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U.S.-China Trade, Technology & Global Policy Issues: INFOGRAPHIC

This graphic depicts key issues between the United States and China, as identified by the United States as of January 26, 2019. This is not an exhaustive depiction, but captures key categories and sub-categories of Chinese state and private practices, state policies, and state structural characteristics that are the subject of U.S. government complaints (as raised from within and outside of the Trump Administration).
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Tech Wars: Fundamental Research, National Security, and Technology Competition

Fundamental research is excluded from export controls jurisdiction. But given growing concerns about alleged Chinese "academic espionage" at American universities and transfers to China of U.S. scientific and technological information and know-how, including through Chinese students, researchers, and others in fundamental and research pipelines, this excerpt is re-posted separately as foreign (particularly Chinese) access to and participation in U.S. fundamental research may be curbed by non-export controls means.
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Brain Drain: Emerging Technologies Export Controls Could Spur Tech Inversions

The Department of Commerce, Bureau of Industry and Security, has begun the process of identifying "emerging technologies" that are essential to national security and, consequently, require export control. New export controls on emerging technologies could be burdensome, depending on the content of regulations and the manner of their enforcement. If the new regulatory regime is burdensome to the point that it prohibits (legally or practically) some emerging technology transfers to foreign parties, companies and others involved in emerging technologies-- particularly their development--may seek arrangements, without evading or otherwise violating ECRA or applicable regulations, to ease collaborations and other engagement with foreign parties, including by some form of technology inversion.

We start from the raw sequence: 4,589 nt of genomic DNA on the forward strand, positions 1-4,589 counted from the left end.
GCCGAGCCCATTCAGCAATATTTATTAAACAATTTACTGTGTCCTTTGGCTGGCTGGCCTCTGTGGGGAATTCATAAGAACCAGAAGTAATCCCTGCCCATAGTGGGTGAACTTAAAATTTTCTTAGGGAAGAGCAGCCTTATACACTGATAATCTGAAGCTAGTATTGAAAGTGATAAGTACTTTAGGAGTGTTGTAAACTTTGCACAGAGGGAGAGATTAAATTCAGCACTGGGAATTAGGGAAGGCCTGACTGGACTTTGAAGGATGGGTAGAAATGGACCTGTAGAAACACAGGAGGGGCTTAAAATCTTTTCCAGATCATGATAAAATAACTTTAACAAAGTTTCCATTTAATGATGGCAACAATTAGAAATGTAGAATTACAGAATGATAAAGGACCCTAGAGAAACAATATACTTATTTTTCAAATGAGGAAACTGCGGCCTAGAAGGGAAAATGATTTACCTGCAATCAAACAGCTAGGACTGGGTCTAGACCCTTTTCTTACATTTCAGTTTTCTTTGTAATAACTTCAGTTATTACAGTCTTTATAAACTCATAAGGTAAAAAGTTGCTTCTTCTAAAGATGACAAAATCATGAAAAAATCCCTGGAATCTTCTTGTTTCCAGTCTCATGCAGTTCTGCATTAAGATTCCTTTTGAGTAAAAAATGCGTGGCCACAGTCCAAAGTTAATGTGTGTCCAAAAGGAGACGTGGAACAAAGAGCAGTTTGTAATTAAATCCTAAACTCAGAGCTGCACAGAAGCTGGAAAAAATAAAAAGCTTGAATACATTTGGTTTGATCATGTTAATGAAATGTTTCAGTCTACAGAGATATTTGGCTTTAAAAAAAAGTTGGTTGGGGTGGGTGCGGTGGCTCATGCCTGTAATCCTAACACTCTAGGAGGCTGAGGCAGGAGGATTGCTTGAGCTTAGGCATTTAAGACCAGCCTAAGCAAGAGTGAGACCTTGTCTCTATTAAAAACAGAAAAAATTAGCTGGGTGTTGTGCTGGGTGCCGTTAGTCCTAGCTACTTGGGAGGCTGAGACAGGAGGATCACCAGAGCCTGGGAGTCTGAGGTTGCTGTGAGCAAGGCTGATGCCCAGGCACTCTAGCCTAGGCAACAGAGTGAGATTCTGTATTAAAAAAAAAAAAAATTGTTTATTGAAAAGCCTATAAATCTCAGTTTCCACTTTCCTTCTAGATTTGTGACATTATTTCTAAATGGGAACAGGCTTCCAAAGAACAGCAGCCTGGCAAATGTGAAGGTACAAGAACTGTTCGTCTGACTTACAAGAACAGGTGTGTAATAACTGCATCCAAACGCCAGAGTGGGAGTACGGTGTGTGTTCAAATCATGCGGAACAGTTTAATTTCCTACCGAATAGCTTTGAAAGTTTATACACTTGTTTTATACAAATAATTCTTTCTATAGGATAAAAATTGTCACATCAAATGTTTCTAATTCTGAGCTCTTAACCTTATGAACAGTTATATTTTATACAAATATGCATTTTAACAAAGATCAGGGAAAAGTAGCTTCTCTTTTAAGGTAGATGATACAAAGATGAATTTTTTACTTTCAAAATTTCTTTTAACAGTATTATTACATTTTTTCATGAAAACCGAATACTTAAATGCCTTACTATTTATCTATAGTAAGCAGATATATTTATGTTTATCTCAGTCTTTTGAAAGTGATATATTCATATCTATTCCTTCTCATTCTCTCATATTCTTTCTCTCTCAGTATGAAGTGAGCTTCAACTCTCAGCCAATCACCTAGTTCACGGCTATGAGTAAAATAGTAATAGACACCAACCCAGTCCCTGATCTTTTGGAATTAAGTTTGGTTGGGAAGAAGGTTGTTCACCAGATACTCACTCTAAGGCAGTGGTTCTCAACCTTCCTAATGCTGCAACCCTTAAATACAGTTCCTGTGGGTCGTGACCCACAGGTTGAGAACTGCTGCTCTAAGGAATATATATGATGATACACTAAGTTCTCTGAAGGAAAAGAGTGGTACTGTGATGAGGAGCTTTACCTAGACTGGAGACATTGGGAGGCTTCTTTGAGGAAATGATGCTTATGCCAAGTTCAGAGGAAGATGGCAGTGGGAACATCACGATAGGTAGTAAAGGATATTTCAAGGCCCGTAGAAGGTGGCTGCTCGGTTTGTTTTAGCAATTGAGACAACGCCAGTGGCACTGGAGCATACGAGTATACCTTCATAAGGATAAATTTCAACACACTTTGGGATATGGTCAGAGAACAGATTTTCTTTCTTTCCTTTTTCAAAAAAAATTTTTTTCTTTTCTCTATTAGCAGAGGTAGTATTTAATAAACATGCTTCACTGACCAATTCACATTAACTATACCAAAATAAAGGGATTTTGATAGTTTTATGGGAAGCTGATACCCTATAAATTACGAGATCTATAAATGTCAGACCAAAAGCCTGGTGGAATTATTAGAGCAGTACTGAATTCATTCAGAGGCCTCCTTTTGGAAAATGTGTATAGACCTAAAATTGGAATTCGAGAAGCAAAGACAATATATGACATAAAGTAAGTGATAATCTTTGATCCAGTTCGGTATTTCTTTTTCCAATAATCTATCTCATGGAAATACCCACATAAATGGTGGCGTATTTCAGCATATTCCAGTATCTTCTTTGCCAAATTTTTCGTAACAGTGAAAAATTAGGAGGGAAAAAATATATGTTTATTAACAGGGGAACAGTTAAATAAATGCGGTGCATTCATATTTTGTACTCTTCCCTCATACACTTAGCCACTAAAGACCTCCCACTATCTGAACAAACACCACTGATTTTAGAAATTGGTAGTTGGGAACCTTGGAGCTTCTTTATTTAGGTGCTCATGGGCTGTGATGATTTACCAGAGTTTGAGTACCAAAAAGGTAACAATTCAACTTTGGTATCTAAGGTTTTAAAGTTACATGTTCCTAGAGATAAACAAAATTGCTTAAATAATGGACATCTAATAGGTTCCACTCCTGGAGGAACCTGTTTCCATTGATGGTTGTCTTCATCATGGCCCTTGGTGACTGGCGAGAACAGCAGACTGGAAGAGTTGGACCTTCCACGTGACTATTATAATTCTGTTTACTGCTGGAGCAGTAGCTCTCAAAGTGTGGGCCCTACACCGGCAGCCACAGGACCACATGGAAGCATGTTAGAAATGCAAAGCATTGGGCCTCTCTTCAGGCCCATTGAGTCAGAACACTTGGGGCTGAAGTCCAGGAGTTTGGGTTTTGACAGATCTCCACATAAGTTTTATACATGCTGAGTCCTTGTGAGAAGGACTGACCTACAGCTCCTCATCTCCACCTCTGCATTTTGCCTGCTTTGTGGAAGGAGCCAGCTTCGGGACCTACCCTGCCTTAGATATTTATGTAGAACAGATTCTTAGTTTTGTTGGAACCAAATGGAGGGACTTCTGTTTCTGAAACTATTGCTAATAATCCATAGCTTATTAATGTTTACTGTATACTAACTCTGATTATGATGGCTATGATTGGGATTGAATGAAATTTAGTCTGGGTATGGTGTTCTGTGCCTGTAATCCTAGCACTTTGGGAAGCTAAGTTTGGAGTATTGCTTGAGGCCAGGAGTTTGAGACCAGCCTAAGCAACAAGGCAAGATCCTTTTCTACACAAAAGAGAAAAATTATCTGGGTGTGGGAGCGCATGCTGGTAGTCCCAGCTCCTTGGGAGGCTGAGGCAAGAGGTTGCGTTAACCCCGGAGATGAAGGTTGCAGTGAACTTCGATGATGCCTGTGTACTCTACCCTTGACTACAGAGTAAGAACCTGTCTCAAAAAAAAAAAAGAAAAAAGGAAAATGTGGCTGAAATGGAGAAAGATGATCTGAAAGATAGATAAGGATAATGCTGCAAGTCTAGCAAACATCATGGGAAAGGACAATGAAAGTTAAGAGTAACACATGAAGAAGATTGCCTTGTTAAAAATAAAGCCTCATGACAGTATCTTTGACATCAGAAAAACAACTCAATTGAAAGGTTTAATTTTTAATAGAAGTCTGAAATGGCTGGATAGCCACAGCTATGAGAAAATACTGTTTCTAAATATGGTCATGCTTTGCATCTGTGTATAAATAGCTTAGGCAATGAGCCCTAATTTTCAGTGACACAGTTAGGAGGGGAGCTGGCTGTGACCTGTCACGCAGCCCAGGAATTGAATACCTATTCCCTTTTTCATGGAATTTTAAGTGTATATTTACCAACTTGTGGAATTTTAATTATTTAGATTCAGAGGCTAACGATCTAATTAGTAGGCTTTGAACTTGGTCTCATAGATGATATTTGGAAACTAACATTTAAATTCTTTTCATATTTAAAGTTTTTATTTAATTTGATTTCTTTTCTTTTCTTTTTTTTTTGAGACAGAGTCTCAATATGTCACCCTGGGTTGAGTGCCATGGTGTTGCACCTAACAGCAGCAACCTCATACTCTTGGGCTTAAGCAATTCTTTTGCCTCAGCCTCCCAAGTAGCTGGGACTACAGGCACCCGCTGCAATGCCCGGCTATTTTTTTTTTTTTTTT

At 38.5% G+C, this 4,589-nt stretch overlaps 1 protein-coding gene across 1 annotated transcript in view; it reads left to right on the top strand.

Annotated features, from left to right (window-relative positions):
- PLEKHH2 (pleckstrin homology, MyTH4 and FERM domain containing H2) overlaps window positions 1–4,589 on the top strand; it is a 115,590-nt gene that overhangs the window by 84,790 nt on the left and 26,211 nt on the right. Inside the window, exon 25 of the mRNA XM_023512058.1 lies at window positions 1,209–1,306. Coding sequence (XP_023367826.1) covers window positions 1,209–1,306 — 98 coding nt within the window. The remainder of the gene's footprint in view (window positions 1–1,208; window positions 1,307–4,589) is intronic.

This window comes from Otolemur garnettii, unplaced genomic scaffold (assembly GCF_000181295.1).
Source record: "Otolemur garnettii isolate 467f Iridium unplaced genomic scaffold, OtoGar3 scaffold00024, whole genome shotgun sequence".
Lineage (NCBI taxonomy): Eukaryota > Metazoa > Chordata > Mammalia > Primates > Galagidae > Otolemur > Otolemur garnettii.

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Tech Wars: Restrictions on Foreign Access to U.S. Technology

Measures to curb foreign access to U.S. technology have taken and will likely take various forms that will cut across industries and legal disciplines. Among them, as discussed below, are restrictions on foreign access to and influence on U.S. technology through (1) foreign investment, (2) supply chain exclusions, (3) limits on participation in academic and other research, (4) legal or political curbs on U.S. technology access or transfers through third countries, and (5) countermeasures against foreign control of raw materials essential to technological manufacturing and innovation.
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U.S. Law as Trade War Weapon

The ZTE case puts into focus the Trump Administration’s apparent strategy to use U.S. sanctions, along with anti-corruption and anti-money laundering laws, as trade war weapons, specifically as “economic tools” and “tools of economic diplomacy” that “can be important parts of broader strategies to deter, coerce, and constrain adversaries.”
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USMCA Borrows From Secondary Sanctions Playbook to Freeze Out “Non-Market” Nations

The recently published text of the United States-Mexico-Canada trade agreement (USMCA) includes a peculiar provision that confers on each of the parties the right to terminate the USMCA if any of the other parties enters into a "free trade agreement" (FTA) with a country determined by any of the USMCA countries to be a "non-market" economy. Insofar as the USMCA requires the parties to choose between maintaining the trilateral trade agreement or entering into an FTA with a non-market economy country, the USMCA imports the premise that underlies U.S. secondary sanctions.
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